Massachusetts does not currently have laws that can provide guidance in cases where surrogacy goes wrong. Unfortunately, it took a case of a botched surrogacy agreement to call attention to the need for the legislature to move forward with the proposals before it. The Massachusetts Parentage Act (S. 1133, H. 1714), which is based on the Uniform Parentage Act, clarifies more than just surrogacy, but begins to address many of the scenarios in modern parenting and relationships.
In the case of “Guardianship of Keanu,” a case in which an “intended parent” ended up in a dispute with a couple who conceived a child in an informal surrogacy agreement, the child could not be immediately adopted at birth, but instead the biological parents agreed to guardianship. After 6 months of guardianship, the intended mother was legally allowed to petition to adopt the child. During the pre-adoption period, a mistake in which “Keanu” was added to the biological mother’s healthcare caused the biological mother to react badly, leading the biological parents to demand the child back.
The agreement between the parents was an informal agreement made via Facebook messages. The intended parents and the biological mother hadn’t met each other in person and were only connected via the fiancée of the intended mother, who had been in 3rd grade with the biological mother. The biological mother impulsively offered to do a “good deed,” for the intended mother, saying she would carry a child for the intended mother and her fiancée and wouldn’t want any financial reimbursement. The court noted that both the child’s biological parents and the intended parent had acted irresponsibly. The child’s biological parents however, proceeded to escalate the conflict. After the birth of Keanu, both the relationship between the intended mother and fiancée and their own relationship fell apart. A brick was thrown through the intended parent’s window with a note wrapped around it saying “He’s Mine.” The judge concluded this was likely to have been the work of the biological father. In “Guardianship of Keanu,” the intended mother retained custody of the child, but only because the biological parents were deemed unfit parents.
“Guardianship of Keanu” is a cautionary tale in which the parents did not take steps to make a responsible agreement that would protect themselves and the child. However, the intended mother’s situation was not an unusual one. She and her partner were in a same-sex relationship and not able to conceive a child. The court addressed the legislature’s power “to determine whether new legal standards are required to address informal surrogacy contracts like the one at issue here, the creation from before conception of nonbiological ‘intended parents,’ and so on.”
Assisted Reproductive Technology – A Growing Area of Conflict in Family Law
Surrogacy is not governed by any written laws in Massachusetts. It is based on precedent arising out of previous surrogacy cases. This means it can be a very tricky area to navigate. Currently, the only law that deals with assisted reproductive technology in Massachusetts applies to married parents who conceived via “artificial insemination.” Given that so many parenting relationships are between unmarried parents or parents who may not be biologically related to the child, there is great potential for confusion and conflict.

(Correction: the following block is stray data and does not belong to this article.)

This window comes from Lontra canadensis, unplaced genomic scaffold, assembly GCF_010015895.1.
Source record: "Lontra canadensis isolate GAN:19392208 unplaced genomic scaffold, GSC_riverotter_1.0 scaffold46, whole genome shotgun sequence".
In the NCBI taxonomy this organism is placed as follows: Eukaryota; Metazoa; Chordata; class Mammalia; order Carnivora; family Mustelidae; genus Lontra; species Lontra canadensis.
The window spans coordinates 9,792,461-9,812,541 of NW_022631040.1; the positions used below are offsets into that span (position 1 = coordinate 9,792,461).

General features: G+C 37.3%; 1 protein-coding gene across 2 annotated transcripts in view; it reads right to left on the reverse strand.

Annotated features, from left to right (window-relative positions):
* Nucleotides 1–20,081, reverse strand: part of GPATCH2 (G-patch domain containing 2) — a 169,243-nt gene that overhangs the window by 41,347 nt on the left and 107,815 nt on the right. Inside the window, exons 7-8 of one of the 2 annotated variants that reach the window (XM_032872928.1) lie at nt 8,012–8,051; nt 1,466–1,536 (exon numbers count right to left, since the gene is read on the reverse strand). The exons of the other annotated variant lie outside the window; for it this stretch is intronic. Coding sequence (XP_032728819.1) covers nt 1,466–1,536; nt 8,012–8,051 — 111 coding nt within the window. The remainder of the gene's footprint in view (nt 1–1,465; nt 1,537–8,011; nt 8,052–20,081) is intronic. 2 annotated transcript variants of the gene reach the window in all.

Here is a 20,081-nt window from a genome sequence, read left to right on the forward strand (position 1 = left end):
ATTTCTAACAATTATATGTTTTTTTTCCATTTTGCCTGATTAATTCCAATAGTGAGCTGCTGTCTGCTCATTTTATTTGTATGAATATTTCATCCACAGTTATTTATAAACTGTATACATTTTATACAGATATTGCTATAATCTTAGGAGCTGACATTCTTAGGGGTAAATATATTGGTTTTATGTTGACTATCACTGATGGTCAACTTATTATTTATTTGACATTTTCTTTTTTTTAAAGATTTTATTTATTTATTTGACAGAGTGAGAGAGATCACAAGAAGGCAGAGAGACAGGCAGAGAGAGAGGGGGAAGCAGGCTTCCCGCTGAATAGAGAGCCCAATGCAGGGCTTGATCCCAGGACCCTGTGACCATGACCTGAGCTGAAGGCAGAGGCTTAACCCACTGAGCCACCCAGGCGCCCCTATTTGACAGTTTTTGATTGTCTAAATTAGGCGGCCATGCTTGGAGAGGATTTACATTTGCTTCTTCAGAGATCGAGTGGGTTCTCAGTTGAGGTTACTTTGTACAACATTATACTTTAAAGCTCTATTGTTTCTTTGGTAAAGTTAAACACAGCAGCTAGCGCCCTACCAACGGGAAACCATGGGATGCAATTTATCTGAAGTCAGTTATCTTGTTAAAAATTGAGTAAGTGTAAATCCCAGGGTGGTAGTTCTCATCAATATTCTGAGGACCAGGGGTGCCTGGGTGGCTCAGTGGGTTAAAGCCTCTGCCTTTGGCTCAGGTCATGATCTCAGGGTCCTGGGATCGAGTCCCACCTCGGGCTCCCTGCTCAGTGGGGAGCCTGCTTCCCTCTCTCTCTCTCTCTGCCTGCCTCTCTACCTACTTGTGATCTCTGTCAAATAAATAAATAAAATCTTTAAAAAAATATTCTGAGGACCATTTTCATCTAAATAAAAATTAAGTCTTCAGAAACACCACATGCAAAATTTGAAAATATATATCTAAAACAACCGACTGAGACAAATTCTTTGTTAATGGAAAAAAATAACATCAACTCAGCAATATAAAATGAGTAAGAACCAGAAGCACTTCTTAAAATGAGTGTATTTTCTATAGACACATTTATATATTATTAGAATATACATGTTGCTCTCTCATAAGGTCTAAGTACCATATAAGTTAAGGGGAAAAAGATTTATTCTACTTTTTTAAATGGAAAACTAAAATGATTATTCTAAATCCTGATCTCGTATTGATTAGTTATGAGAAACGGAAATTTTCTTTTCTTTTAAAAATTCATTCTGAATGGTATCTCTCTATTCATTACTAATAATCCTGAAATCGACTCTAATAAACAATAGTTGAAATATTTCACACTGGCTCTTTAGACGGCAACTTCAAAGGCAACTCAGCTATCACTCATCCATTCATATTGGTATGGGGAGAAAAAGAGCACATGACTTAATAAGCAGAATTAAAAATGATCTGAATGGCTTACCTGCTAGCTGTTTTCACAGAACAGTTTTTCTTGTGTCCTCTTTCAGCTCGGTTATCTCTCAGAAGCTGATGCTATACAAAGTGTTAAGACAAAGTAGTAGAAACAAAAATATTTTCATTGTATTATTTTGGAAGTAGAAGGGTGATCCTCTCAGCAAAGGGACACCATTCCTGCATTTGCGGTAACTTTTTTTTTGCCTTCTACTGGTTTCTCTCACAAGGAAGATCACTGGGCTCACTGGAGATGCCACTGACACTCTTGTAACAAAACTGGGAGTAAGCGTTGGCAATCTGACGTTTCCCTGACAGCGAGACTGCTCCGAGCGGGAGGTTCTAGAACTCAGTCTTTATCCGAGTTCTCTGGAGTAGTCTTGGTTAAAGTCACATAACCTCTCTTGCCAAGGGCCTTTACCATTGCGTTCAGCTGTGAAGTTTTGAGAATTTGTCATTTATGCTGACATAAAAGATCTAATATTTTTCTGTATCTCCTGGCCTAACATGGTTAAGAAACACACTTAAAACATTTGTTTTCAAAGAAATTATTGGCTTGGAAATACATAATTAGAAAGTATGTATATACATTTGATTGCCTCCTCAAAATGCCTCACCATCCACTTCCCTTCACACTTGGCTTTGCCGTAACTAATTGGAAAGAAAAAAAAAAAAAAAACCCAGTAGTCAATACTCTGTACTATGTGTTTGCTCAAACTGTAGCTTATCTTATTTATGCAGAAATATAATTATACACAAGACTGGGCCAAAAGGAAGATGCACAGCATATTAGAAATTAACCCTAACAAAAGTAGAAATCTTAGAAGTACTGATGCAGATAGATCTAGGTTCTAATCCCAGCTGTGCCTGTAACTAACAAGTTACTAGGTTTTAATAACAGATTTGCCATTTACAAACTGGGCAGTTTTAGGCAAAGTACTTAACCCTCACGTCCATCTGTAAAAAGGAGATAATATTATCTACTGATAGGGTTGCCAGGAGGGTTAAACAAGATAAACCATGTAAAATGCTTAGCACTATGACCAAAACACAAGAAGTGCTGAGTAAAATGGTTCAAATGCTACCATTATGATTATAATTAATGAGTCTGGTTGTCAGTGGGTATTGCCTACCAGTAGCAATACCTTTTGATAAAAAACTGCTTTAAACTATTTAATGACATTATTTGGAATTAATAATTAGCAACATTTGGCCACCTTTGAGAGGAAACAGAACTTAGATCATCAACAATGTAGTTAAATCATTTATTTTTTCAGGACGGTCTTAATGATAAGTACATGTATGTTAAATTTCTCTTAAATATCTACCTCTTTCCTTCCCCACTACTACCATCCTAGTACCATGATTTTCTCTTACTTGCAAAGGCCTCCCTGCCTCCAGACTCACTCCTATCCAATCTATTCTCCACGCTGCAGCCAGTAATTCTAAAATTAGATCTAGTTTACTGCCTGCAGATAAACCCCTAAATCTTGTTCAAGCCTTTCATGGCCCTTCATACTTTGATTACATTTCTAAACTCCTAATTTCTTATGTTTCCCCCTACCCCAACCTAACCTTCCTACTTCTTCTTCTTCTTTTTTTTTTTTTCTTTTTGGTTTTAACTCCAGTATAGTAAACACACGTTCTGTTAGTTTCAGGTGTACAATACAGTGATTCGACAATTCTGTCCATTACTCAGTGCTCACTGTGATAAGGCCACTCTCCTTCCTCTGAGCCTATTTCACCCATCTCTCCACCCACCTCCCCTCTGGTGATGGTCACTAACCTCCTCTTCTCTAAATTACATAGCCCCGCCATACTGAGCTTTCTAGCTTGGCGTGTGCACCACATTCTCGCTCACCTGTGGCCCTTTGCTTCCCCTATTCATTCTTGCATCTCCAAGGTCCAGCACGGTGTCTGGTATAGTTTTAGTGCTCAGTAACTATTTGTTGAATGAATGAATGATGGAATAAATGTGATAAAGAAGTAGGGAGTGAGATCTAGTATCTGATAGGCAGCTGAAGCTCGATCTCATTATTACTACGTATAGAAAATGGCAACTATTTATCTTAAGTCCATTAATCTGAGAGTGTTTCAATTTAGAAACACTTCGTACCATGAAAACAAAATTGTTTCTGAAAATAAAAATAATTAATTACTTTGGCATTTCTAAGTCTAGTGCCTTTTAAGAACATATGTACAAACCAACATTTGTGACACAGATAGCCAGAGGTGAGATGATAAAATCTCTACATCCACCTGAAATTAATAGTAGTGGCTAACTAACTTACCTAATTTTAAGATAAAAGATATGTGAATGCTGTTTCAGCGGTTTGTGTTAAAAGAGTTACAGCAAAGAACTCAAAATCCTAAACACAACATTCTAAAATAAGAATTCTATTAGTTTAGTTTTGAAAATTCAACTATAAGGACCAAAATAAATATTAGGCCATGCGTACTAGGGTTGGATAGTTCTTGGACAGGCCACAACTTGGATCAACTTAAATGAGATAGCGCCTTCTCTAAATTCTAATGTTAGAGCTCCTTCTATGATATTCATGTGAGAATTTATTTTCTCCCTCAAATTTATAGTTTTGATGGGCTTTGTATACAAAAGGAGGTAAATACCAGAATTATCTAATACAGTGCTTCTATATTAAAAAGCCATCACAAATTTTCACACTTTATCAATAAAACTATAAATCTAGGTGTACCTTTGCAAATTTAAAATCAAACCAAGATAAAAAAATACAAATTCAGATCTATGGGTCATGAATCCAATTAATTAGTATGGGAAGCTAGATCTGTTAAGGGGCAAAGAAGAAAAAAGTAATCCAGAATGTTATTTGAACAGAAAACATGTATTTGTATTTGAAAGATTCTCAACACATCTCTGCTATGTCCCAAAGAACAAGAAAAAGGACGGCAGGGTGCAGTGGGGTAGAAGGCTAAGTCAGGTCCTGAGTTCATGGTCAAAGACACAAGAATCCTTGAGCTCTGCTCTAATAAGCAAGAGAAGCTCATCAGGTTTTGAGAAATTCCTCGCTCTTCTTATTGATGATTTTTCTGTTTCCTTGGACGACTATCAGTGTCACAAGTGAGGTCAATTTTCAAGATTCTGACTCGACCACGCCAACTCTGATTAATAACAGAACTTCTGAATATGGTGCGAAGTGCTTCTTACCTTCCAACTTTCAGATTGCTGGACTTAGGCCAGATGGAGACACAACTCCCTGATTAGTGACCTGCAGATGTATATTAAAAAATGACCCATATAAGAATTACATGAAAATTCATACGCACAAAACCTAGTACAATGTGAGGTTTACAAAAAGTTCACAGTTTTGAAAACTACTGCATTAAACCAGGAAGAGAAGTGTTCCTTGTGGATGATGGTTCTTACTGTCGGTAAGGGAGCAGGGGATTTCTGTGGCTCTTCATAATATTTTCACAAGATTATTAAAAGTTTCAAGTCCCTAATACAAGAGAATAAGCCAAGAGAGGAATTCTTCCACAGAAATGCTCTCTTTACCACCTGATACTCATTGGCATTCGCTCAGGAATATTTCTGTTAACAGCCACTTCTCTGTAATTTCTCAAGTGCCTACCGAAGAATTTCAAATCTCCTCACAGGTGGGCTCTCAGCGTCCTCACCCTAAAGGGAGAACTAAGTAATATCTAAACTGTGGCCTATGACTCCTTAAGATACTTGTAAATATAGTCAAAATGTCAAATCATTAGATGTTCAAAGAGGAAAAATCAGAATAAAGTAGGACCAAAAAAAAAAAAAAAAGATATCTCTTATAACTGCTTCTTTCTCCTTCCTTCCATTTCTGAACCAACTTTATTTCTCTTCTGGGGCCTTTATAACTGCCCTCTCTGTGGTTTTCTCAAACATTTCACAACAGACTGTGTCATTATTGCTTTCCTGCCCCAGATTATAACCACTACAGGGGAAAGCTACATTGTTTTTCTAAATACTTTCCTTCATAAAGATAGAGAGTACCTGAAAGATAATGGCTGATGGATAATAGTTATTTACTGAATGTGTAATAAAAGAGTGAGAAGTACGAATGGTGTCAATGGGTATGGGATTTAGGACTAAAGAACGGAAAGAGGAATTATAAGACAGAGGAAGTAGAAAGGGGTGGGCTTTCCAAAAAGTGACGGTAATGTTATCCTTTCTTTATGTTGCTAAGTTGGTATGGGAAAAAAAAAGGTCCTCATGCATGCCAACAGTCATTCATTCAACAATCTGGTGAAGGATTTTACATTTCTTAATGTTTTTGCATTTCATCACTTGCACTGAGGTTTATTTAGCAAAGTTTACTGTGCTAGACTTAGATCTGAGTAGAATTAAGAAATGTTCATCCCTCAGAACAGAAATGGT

In “Traditional” Surrogacy, the surrogate is related to the child and her eggs are used to create the child (pronouns will vary as some non cis-gender identifying people will choose to be surrogates). In “Gestational” surrogacy, the surrogate is not related to the child.
If they are related to the child, intended parents will be able to get a pre-birth order to adopt the child before birth. If they are not related to the child they will have to adopt the child after birth. Unmarried couples are asked to provide “voluntary acknowledgement of paternity,” after the birth of the child. Surrogacy in which the parents don’t have a biological link to the child rely on adoption. This means the biological mother cannot consent to give up her rights to the child until four days after the child is born. Surrogacy contracts may or may not be enforceable. There are huge gray areas which can make surrogacy a perilous process for the intended parents and surrogate.
In Massachusetts, there are more and more non-traditional families comprising one or several adults who care for a child and who may not be related to the child, married or have any legal status or rights of custody in relation to the child.
In the case of LGBTQ people, there may be people in same-sex marriages or relationships who have a loving parenting relationship to a child and no parenting rights. This is all well and good, until the couple break up or get a divorce. In 2021, Massachusetts recognized its first “three parent birth certificate.” Amongst other things, the Uniform Parentage Act will update the language related to families to make it more gender neutral, so it is assumed a child can have several parents, not just a married “mother and father.”
Given the complex and changing realities of Modern American families, the law in Massachusetts may be due to catch up with the many scenarios that can cause conflict and distress to families.